Part 28: Where Would You Like to See More Agricultural Funding Directed?

Each day we are posting three of your responses to the question: Where Would You Like to See More Agricultural Funding Directed?

Photo credit: Bernard Pollack

1. Jan Helsen, FAO, Kenya says:

Our short contribution to the question “where would you like to see more agriculture funding directed” has to be seen within the light of a strategic “Disaster Risk Management Framework” to which FAO and our Regional Emergency Office adheres to. This framework, in principle, comprises three broad Strategic Objectives: 1)Risk reduction encompassing; disaster risk profiling, Preparedness, Prevention and Mitigation; 2)Response and; 3)Transition and Linkages. Most of the agriculture donor support at the moment is directed towards emergency response. There timeliness, effectiveness and efficiency of responses needs to be improved to enhance impact on beneficiaries’ lives and livelihood; FAO is  therefore considering two broad support themes: 1)Rapid Assessment and Planning which includes support to undertake rapid assessments, livelihood assessments, establishment of Plans of Actions at country level and; 2)Direct Emergency Response, which includes strategic  response initiatives; seed relief activities; livestock relief interventions and socio-economic and gender analysis.

What the FAO emergency and rehabilitation division believes in, is that more donor support should be aimed at: (1) Risk Reduction in order to empower populations and build  resilience and; (2) To facilitate the transition out of emergencies and poverty. Reducing Risks implies concerted donor assistance to: (1) Improve preparedness: for example through establishing global, regional and national early warning systems, community based early warning systems, action planning informed by hazard alerts, community based approaches and capacity building; (2) Mitigation and prevention: for example through advocacy support to policies, adaptation to climate change (conservation agriculture, agro-forestry, etc), establishing social safety nets. To facilitate transition out of vulnerability, donor interventions could pool resources to: 1) Transfer risks for example through risk sharing mechanisms, livelihood diversification strategies, asset insurance schemes, 2) Conflict transformation by addressing issues of land use, access to and management of customary grazing resources; 3) Water management, capacity building of displaced population and, 4) Strengthening local institutions.”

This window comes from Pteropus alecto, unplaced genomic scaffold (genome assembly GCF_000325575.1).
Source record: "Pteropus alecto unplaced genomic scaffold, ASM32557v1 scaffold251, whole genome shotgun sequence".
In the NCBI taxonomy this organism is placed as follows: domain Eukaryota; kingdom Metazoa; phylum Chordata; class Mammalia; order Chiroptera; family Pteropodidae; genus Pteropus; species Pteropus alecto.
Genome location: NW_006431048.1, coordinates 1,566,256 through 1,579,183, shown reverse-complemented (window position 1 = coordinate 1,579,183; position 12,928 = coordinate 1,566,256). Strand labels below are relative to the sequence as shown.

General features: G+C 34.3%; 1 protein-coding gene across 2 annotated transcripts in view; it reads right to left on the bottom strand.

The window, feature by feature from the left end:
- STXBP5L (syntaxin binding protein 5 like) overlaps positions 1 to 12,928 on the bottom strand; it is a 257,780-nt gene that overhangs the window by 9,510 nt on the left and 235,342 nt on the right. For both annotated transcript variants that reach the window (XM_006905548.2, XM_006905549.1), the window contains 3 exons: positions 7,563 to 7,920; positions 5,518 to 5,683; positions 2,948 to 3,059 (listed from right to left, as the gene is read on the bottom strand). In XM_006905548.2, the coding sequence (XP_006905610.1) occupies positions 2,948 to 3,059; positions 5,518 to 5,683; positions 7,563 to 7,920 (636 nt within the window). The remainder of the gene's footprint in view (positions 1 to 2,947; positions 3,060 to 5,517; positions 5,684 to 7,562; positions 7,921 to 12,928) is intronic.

2. Charlie Balanon says:

“Agriculture funding should be directed to crop rotation technology at the same time guided and taught on climate change mitigation and adaptability. And awareness on sustainable development, e.g. going organic and agriculture’s contribution to GHG emmisions. This direction empowers the agriculture sector as a vital driver for food security.”

3. Ronia Tanyongana, World Vegetable Center, Tanzania says:

“I would like to see more agriculture funding going towards empowering women with resources, e.g. (access to land, irrigation facilities, credit and access to markets including developing policies that are gender sensitive and involve women participation in policy formulation)  and tools that will enable them to produce enough food for their children and have excess for sale to generate income for their families. This will improve food and nutritional security at household level and increase income for women.”


Part 1
Dave Andrews (USA), Dave Johnstone (Cameroon), & Pierre Castagnoli (Italy)
Part 2
Paul Sinandja (Togo), Dov Pasternak (Niger), & Pascal Pulvery (France)
Part 3
:  Christine McCulloch (UK), Hans R Herren (USA), & Amadou Niang
Part 4
Michel Koos (Netherlands), Don Seville (USA), & Ron Gretlarson
Part 5
:  Shahul SalimRoger Leakey (Kenya), & Monty P Jones (Ghana)
Part 6
Calestous Juma (USA), Ray Anderson (USA), & Rob Munro (Zambia)
Part 7
Tom Philpott (USA), Grace Mwaura, & Thangavelu Vasantha Kumaran
Part 8
Peter Mietzner (Namibia), Madyo Couto (Mozambique), & Norman Thomas Uphoff (USA)
Part 9
Tilahun Amede (Ethiopia), Shree kumar Maharjan (Nepal), & Ashwani Vasishth (USA)
Part 10:  Mary Shawa (Malawi), Wayne S. Teel (USA), & Bell Okello (Kenya)
Part 11
: Mark Wells (South Africa), Pashupati Chaudhary (USA), & Megan Putnam (Ghana)
Part 12
David Wallinga (USA), Ysabel Vicente, & Esperance Zossou (Benin)
Part 13Susi Basith (Indonesia), Diana Husic (USA), & Carolina Cardona (Togo)
Part 14
:  Rachel FriedmanJennifer Geist (USA), & Lowden Stoole
Part 15:
Antonio Requejo, Alexandra Spieldoch (USA), & Daniele Giovannucci (USA)
Part 16Mary Njenga (Kenya), Mabel Toribio,Makere Stewart-Harawira (Canada)
Part 17
Dale Lewis (Zambia), Chris Ojiewo (Tanzania), & Molly Mattessich (USA)
Part 18
Gregory Bowman (USA), Lucila Nunes de Vargas, & Caroline Smith
Part 19
Tesfom Solomon (Sweden), Sahr Lebbie (USA), & Jenny Goldie (Australia)
Part 20
Steven SweetVicki Lipski, & Viola Ransel
Part 21: Puspa R. TiwariJohan Staal (Netherlands), & Kevin Kamp (USA)
Part 22
Steve Osofsky (USA), John Vickrey (USA), & Michael Levenston (Canada)
Part 23
: Vasan (India), Excellent Hachileka (Zambia), & Royce Gloria Androa (Uganda)
Part 24
: Pam Allee, Dennis Calvan, & Salibo (Burkina Faso)
Part 25
: Tony Gasbarro (USA), John Hassall,  & Kamal Khadka
Part 26: Farid Waliyar, Paul Barker (Tanzania), Grace Ndungu (Kenya)
Part 27: Tozie Zokufa (South Africa), Krystyna Swiderska (UK), & Al-Hassana Idriss Outman (Senegal)


What is your answer? Email me at Dnierenberg@Worldwatch.org or tweet your response to @WorldWatchAg

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